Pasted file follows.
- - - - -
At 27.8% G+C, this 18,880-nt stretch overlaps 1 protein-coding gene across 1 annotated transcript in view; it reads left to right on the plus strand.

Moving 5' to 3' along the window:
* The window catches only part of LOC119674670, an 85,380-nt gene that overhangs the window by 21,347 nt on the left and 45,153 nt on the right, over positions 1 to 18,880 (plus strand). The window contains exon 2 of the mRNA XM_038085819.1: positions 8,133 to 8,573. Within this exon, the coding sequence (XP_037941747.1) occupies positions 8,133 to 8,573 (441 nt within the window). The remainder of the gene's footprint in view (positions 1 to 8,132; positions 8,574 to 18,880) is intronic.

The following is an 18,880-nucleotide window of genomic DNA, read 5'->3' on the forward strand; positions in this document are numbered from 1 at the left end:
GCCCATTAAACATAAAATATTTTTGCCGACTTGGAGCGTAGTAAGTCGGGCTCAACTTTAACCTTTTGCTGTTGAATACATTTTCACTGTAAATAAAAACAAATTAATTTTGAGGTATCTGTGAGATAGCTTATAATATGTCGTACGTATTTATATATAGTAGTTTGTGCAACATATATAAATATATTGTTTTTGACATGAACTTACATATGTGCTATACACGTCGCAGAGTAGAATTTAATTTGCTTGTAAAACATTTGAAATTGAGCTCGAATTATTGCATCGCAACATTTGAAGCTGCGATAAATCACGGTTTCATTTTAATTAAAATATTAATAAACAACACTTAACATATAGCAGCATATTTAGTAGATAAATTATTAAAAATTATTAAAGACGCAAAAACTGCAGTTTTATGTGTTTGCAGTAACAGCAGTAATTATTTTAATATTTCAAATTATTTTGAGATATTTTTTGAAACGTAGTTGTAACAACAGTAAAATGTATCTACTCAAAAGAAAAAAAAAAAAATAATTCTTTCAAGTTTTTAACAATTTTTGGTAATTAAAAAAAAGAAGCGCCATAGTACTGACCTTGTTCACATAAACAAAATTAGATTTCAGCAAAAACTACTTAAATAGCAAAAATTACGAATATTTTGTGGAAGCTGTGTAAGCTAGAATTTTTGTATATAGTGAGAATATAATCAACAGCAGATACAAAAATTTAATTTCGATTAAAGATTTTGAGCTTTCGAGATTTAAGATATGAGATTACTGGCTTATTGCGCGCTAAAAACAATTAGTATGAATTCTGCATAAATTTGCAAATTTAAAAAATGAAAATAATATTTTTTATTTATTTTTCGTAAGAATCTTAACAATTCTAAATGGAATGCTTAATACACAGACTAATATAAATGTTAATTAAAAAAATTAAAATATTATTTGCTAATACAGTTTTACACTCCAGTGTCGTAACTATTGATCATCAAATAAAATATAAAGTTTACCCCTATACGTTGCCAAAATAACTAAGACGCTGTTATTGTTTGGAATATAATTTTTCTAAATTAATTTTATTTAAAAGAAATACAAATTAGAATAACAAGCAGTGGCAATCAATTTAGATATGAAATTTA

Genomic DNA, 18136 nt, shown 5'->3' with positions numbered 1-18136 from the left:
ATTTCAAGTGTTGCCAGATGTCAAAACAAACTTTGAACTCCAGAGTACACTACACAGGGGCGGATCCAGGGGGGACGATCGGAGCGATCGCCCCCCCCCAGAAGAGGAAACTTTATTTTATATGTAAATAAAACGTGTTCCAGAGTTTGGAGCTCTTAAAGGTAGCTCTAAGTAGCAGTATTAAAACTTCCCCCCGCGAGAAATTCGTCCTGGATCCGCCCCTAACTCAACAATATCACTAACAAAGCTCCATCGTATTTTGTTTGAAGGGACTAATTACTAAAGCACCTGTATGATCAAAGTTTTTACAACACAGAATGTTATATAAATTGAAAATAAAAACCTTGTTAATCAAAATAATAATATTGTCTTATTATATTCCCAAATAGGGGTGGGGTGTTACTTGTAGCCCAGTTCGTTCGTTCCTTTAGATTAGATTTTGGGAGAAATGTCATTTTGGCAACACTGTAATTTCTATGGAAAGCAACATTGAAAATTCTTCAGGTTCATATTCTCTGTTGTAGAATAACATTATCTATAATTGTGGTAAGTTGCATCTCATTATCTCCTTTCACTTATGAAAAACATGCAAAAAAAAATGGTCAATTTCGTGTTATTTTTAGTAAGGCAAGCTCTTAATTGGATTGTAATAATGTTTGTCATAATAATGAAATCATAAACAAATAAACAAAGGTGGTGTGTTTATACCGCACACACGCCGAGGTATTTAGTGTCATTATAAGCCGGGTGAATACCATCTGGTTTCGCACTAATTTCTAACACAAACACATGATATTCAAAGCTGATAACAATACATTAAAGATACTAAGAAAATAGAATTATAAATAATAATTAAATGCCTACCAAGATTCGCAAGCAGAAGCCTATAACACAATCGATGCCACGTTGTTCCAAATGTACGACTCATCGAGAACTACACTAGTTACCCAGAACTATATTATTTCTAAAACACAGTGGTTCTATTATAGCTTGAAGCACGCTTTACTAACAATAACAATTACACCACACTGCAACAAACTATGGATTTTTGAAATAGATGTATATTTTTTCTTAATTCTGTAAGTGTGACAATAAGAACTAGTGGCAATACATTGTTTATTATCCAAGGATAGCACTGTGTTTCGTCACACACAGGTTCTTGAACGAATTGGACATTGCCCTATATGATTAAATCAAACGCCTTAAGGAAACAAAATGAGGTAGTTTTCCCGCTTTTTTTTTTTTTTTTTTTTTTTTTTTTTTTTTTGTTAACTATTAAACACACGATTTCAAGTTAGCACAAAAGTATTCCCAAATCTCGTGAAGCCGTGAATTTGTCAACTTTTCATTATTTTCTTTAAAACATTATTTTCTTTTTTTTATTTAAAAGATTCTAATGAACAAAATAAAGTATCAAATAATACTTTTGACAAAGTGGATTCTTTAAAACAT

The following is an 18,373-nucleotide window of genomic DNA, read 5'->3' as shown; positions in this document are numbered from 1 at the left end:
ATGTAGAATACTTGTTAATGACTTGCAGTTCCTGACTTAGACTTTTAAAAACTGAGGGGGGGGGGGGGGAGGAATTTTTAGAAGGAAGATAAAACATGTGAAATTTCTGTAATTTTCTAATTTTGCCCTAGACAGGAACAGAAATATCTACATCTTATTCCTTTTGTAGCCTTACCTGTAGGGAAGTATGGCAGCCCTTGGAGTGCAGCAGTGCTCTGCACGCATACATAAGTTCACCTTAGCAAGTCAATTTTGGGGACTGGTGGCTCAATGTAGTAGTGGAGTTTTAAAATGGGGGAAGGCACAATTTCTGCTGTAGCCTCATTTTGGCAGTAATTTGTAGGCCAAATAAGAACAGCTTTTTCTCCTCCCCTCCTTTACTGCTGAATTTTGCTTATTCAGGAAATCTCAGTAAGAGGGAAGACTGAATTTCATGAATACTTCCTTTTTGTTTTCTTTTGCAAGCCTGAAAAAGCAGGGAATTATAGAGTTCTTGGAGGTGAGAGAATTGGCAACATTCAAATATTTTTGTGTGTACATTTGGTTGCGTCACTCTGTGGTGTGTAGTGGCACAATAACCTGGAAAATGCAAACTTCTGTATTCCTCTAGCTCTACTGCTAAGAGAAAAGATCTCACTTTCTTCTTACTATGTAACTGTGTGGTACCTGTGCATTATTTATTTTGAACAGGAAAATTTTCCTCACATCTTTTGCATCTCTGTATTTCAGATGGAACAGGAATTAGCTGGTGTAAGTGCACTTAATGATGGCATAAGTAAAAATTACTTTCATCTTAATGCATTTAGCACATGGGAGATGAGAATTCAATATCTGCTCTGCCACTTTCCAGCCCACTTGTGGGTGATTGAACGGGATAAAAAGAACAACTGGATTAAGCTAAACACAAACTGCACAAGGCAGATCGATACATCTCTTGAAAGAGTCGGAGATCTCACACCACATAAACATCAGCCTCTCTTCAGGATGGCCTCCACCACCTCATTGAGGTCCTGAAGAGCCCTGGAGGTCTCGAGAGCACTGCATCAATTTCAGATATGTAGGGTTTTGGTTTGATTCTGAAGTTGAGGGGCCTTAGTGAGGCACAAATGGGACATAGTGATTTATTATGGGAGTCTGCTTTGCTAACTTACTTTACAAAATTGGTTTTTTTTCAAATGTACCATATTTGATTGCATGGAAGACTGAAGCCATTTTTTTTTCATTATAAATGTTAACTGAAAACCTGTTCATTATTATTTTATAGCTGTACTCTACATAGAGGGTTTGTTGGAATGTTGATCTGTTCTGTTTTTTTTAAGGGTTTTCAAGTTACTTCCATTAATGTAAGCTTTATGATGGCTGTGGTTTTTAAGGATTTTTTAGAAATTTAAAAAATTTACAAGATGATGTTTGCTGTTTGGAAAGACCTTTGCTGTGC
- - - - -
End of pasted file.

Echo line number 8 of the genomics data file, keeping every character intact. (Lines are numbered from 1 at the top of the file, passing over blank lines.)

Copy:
The following is an 18,373-nucleotide window of genomic DNA, read 5'->3' as shown; positions in this document are numbered from 1 at the left end: